Ignatian Year - The Spiritual Exercises and the Early Missions in India

Source: District of Asia

The person and the apostolic methods of St. Francis Xavier cannot be understood without the Spiritual Exercises of St Ignatius. Not only did they decide his whole life, but they permeated all his missionary activities.

The decisive turn of St. Francis Xavier’s life at Paris, and the few years he lived in close contact with “his Father in Christi visceribus”, left a deep impact on his own spirituality. The Exercises is the only book - besides the Bible and the Breviary - which is quoted in his letters. In his prayers for the conversion of the infidels a clear hint is found of each of the four weeks and of the basic meditations of the Ignatian Exercises.

Another and more definite proof of the Ignatian spirituality of St. Francis Xavier is found in his letters, when he explains the motives which impel him to go from. India to Japan and from there to China: they are “the greater difficulty”, “the greater service of God”, in a word, the Rules of Election. It is worth noting that St. Francis Xavier used preferably the Second Time of Election. His soul was extremely sensitive to the touch of consolation and desolation, and he took his decisions accordingly. “From what I am experiencing in my soul, it seems to me that either I or somebody else of the Society will go to Japan in two years’ time”, thus he writes on Jan. 20th, 1548. And a year later, “When I got information about Japan, it took me a long time to decide whether I should go or not; but when God Our Lord was pleased to make me feel within my soul that my going there would be for His service, it seemed to me that I would be worse than the infidels of Japan, if I abandoned that plan.”

A man so deeply imbued with the spirituality of the Exercises had to show that spirit in his apostolic activity. His catechetical explanations bear a striking resemblance to the methods of prayer taught by St Ignatius, and his presentation of Christ follows the very frame of the Exercises. There is more than that. St. Francis Xavier’s ideal was to bring as many people as possible to make a retreat. He did so himself at Goa and asked the Fathers to do the same wherever they were. Unfortunately, not all shared his conviction about the usefulness of retreats. To understand their reluctance, we must bear in mind that in those days annual retreats were not yet in use, not even in the Society, and that the practice St. Francis Xavier tried to impose on St Paul’s College, at Goa, was not in force in our schools of Europe till some decades later.

Another difficulty was the lack of personnel. Hence his incessant appeals to Europe to send people, even such as were not able to do strenuous work but who could devote their lives to giving retreats. St. Francis Xavier used the retreat as a means of training catechists. The three Japanese who were to help him in the new mission of Japan made a full-month retreat, with such profit that “all those who are there”, writes St. Francis Xavier from Malaca, “would like to share in the virtues that God put in them”. Further St. Francis Xavier used to bring people to the practice of the Spiritual Exercises by giving them a copy of the three methods of prayer found at the end of the 4th Week. From them the future retreatant could learn mental prayer and grow able to draw great profit from the Exercises.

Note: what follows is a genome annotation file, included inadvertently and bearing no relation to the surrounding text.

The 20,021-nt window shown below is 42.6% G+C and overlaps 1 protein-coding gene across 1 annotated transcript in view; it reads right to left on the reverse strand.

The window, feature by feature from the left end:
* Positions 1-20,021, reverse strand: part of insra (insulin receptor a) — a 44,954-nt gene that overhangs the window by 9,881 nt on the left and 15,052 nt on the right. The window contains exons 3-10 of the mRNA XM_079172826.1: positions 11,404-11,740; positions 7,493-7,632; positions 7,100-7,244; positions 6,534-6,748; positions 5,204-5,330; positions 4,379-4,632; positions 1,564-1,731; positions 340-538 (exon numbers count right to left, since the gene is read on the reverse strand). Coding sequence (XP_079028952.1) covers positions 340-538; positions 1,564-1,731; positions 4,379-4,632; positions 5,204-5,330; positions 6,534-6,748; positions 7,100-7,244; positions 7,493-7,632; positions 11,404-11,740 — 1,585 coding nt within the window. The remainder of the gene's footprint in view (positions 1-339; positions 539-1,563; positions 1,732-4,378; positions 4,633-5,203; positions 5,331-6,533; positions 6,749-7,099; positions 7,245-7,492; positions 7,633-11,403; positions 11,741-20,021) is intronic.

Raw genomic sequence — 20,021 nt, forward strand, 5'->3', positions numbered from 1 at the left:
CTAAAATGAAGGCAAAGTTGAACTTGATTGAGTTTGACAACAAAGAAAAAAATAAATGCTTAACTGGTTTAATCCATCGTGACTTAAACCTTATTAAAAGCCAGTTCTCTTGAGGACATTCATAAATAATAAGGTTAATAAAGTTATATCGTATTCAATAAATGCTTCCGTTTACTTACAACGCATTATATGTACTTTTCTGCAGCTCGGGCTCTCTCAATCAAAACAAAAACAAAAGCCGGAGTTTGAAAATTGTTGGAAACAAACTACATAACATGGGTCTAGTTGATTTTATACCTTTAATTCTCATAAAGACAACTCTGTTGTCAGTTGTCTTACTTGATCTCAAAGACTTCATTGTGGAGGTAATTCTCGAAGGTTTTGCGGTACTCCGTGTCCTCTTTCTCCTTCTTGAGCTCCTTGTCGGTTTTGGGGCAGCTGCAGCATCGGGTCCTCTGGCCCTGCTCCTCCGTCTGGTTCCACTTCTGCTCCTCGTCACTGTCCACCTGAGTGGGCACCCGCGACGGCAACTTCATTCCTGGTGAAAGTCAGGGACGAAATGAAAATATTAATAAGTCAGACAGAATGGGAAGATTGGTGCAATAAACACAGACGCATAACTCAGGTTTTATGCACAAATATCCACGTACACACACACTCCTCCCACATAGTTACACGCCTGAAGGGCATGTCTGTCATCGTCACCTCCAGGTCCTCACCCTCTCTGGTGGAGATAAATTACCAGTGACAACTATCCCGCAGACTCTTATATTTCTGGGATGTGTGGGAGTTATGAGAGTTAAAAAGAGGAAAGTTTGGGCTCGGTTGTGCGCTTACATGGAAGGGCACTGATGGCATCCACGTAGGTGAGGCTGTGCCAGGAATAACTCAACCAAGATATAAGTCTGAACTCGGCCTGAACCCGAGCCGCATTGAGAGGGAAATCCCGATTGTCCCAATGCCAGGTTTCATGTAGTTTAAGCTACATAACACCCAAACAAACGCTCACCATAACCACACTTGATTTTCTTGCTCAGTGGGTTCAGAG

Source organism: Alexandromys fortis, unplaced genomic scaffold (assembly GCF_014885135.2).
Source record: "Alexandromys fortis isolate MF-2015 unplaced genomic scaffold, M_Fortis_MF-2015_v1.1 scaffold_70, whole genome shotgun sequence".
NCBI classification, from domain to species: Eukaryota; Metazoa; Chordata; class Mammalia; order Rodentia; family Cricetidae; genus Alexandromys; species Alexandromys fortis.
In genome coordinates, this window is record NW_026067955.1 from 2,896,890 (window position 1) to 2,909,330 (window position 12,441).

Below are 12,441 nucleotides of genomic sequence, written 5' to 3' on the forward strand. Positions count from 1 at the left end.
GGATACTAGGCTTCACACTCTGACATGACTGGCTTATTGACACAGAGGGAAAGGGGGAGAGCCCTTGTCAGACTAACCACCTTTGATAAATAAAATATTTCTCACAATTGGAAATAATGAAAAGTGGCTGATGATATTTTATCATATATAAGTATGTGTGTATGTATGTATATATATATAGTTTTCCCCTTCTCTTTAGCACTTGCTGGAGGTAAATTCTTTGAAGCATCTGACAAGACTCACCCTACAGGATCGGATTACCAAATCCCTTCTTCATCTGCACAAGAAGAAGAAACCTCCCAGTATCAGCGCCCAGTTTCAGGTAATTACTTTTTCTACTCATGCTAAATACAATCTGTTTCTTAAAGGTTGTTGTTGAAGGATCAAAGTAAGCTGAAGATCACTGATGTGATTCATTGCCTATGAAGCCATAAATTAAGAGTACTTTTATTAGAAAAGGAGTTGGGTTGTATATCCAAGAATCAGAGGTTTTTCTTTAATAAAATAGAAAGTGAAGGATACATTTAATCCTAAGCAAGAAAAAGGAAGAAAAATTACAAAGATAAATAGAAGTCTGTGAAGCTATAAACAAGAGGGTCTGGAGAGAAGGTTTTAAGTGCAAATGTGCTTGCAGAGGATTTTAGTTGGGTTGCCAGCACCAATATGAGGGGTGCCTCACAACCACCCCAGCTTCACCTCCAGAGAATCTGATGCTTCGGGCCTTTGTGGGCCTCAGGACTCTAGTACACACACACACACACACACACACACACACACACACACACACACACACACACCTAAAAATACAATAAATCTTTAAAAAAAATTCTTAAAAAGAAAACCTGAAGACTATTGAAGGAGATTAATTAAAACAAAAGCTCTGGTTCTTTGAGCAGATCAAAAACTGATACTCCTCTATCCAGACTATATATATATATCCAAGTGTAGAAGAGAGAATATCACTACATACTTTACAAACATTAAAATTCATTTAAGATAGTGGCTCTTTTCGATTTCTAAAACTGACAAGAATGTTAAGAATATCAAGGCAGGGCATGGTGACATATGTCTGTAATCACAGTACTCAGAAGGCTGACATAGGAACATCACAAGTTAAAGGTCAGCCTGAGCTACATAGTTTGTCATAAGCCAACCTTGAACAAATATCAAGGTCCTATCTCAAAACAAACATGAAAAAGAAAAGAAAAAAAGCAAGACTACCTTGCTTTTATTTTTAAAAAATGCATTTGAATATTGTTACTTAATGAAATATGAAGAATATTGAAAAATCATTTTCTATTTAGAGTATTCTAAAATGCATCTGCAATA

Among the collaborators or successors of St. Francis Xavier, four names must be mentioned: Berze, H. Henriques; Cabral and Jerome Xavier, the Saint’s grand-nephew.

As St Francis Xavier had founded the Retreat House of Goa, so Fr Berze started the same ministry at Ormuz. His extraordinary ability at giving retreats had been shown already during his journey to India. At Ormuz he gave the Exercises to the most influential people, ecclesiastical and civil officials, who afterwards became his most devoted collaborators.

In South India, Fr H. Henriques as early as 1557 opened a Retreat House for Jesuit missionaries, periodically to regain both corporal and spiritual strength, and Fr Cabral did the same in Bassein.

When in 1581 Fr Jerome Xavier arrived in India, retreats were again an unheard-of practice even among Jesuits and were rather looked down upon as a punishment. It required the great authority of Fr Jerome, as Novice Master and Rector of Bassein and Cochin, to overcome the opposition. In the Provincial Congregation of 1588, it was decided that the Fathers who were living alone in Mission stations should every year spend some days in one of the Colleges or in the villas attached to them, for corporal and spiritual rest. And the practice of some days of retreat was strongly recommended. Fr Jerome extended his zeal to out-siders also, especially clergy and seminarians. But when in 1594 Fr Jerome was sent to the Moghul Mission, the work he had promoted died out.

[Condensed from Fr Ignacio Iparraguirre's article “Los Ejercicios Espirituales Ignacianos, el metodo misional de S. Francisco Javier y la mission jesuitica de la India en el siglo XVI”, Studia Missionalia V (1950) pp. 3-43.]